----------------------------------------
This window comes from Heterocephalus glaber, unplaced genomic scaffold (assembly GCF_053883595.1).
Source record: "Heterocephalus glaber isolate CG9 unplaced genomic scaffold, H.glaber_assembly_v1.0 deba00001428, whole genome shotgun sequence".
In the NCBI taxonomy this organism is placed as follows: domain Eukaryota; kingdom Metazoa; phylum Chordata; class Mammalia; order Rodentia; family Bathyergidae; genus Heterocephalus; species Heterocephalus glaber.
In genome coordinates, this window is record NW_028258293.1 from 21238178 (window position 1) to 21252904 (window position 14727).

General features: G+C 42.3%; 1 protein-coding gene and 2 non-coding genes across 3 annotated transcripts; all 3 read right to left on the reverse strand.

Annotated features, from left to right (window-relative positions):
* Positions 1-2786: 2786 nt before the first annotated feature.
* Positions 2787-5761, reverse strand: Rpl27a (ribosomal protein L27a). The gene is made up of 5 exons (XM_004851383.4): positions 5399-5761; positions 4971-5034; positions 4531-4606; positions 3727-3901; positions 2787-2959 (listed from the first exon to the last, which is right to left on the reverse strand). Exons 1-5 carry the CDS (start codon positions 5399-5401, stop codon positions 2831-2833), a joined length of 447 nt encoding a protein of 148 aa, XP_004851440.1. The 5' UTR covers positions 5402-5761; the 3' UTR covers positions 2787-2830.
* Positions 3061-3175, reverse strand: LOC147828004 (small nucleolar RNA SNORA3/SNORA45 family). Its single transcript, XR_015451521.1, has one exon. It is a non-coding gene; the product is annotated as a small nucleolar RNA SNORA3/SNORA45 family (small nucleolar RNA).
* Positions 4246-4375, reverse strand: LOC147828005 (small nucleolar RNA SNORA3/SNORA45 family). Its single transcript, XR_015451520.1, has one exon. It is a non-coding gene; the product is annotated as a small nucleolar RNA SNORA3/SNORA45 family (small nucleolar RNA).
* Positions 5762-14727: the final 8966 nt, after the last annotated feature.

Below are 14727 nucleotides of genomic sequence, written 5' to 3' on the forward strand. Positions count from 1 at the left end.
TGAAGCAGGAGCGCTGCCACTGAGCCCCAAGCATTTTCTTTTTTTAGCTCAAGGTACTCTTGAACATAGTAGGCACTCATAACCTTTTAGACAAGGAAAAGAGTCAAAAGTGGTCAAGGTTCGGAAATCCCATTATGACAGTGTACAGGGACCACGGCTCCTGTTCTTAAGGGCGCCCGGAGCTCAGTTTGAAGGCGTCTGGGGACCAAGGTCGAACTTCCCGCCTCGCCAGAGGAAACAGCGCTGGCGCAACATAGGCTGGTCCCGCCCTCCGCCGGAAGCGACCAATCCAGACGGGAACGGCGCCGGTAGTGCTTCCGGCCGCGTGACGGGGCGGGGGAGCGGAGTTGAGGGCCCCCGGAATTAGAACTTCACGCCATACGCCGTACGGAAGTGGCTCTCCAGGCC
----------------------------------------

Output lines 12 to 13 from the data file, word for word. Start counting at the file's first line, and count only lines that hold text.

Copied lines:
Below are 14727 nucleotides of genomic sequence, written 5' to 3' on the forward strand. Positions count from 1 at the left end.
TGAAGCAGGAGCGCTGCCACTGAGCCCCAAGCATTTTCTTTTTTTAGCTCAAGGTACTCTTGAACATAGTAGGCACTCATAACCTTTTAGACAAGGAAAAGAGTCAAAAGTGGTCAAGGTTCGGAAATCCCATTATGACAGTGTACAGGGACCACGGCTCCTGTTCTTAAGGGCGCCCGGAGCTCAGTTTGAAGGCGTCTGGGGACCAAGGTCGAACTTCCCGCCTCGCCAGAGGAAACAGCGCTGGCGCAACATAGGCTGGTCCCGCCCTCCGCCGGAAGCGACCAATCCAGACGGGAACGGCGCCGGTAGTGCTTCCGGCCGCGTGACGGGGCGGGGGAGCGGAGTTGAGGGCCCCCGGAATTAGAACTTCACGCCATACGCCGTACGGAAGTGGCTCTCCAGGCC